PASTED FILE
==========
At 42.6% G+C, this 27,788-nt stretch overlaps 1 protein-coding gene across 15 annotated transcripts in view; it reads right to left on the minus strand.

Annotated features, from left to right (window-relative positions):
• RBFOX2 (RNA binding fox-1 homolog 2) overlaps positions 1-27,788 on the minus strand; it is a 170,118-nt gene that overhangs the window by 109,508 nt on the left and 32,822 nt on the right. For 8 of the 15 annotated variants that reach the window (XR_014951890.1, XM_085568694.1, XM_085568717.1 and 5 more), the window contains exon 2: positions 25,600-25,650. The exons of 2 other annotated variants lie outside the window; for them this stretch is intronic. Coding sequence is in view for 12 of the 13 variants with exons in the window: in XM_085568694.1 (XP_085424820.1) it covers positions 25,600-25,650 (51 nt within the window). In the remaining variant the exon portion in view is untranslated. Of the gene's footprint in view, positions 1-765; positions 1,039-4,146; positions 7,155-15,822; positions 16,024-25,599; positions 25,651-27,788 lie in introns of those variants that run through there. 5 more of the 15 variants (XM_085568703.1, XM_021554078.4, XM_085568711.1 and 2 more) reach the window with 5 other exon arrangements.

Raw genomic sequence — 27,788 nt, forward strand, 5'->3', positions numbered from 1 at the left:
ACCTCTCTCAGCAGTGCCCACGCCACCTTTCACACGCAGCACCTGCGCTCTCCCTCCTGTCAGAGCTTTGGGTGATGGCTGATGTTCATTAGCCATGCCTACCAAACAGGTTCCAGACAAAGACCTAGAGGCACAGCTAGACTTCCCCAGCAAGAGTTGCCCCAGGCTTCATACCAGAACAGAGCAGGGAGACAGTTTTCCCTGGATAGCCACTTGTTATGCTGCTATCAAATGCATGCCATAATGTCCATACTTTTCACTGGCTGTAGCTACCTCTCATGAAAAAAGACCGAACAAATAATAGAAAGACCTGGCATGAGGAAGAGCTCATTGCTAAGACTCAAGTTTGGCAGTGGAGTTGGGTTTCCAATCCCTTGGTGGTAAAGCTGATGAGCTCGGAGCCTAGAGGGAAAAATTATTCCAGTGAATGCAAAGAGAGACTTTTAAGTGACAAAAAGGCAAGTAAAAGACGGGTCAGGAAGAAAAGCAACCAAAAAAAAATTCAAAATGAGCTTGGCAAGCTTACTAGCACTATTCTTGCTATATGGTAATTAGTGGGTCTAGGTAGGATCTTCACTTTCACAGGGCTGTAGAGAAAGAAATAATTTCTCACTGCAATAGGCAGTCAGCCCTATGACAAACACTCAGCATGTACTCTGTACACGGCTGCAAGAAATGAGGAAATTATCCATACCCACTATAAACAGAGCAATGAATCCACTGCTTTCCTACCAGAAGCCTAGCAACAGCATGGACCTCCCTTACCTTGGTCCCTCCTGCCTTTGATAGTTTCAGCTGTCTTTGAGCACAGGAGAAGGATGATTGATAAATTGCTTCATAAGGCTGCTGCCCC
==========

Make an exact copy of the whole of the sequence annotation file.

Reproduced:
At 42.6% G+C, this 27,788-nt stretch overlaps 1 protein-coding gene across 15 annotated transcripts in view; it reads right to left on the minus strand.

Annotated features, from left to right (window-relative positions):
• RBFOX2 (RNA binding fox-1 homolog 2) overlaps positions 1-27,788 on the minus strand; it is a 170,118-nt gene that overhangs the window by 109,508 nt on the left and 32,822 nt on the right. For 8 of the 15 annotated variants that reach the window (XR_014951890.1, XM_085568694.1, XM_085568717.1 and 5 more), the window contains exon 2: positions 25,600-25,650. The exons of 2 other annotated variants lie outside the window; for them this stretch is intronic. Coding sequence is in view for 12 of the 13 variants with exons in the window: in XM_085568694.1 (XP_085424820.1) it covers positions 25,600-25,650 (51 nt within the window). In the remaining variant the exon portion in view is untranslated. Of the gene's footprint in view, positions 1-765; positions 1,039-4,146; positions 7,155-15,822; positions 16,024-25,599; positions 25,651-27,788 lie in introns of those variants that run through there. 5 more of the 15 variants (XM_085568703.1, XM_021554078.4, XM_085568711.1 and 2 more) reach the window with 5 other exon arrangements.

Raw genomic sequence — 27,788 nt, forward strand, 5'->3', positions numbered from 1 at the left:
ACCTCTCTCAGCAGTGCCCACGCCACCTTTCACACGCAGCACCTGCGCTCTCCCTCCTGTCAGAGCTTTGGGTGATGGCTGATGTTCATTAGCCATGCCTACCAAACAGGTTCCAGACAAAGACCTAGAGGCACAGCTAGACTTCCCCAGCAAGAGTTGCCCCAGGCTTCATACCAGAACAGAGCAGGGAGACAGTTTTCCCTGGATAGCCACTTGTTATGCTGCTATCAAATGCATGCCATAATGTCCATACTTTTCACTGGCTGTAGCTACCTCTCATGAAAAAAGACCGAACAAATAATAGAAAGACCTGGCATGAGGAAGAGCTCATTGCTAAGACTCAAGTTTGGCAGTGGAGTTGGGTTTCCAATCCCTTGGTGGTAAAGCTGATGAGCTCGGAGCCTAGAGGGAAAAATTATTCCAGTGAATGCAAAGAGAGACTTTTAAGTGACAAAAAGGCAAGTAAAAGACGGGTCAGGAAGAAAAGCAACCAAAAAAAAATTCAAAATGAGCTTGGCAAGCTTACTAGCACTATTCTTGCTATATGGTAATTAGTGGGTCTAGGTAGGATCTTCACTTTCACAGGGCTGTAGAGAAAGAAATAATTTCTCACTGCAATAGGCAGTCAGCCCTATGACAAACACTCAGCATGTACTCTGTACACGGCTGCAAGAAATGAGGAAATTATCCATACCCACTATAAACAGAGCAATGAATCCACTGCTTTCCTACCAGAAGCCTAGCAACAGCATGGACCTCCCTTACCTTGGTCCCTCCTGCCTTTGATAGTTTCAGCTGTCTTTGAGCACAGGAGAAGGATGATTGATAAATTGCTTCATAAGGCTGCTGCCCC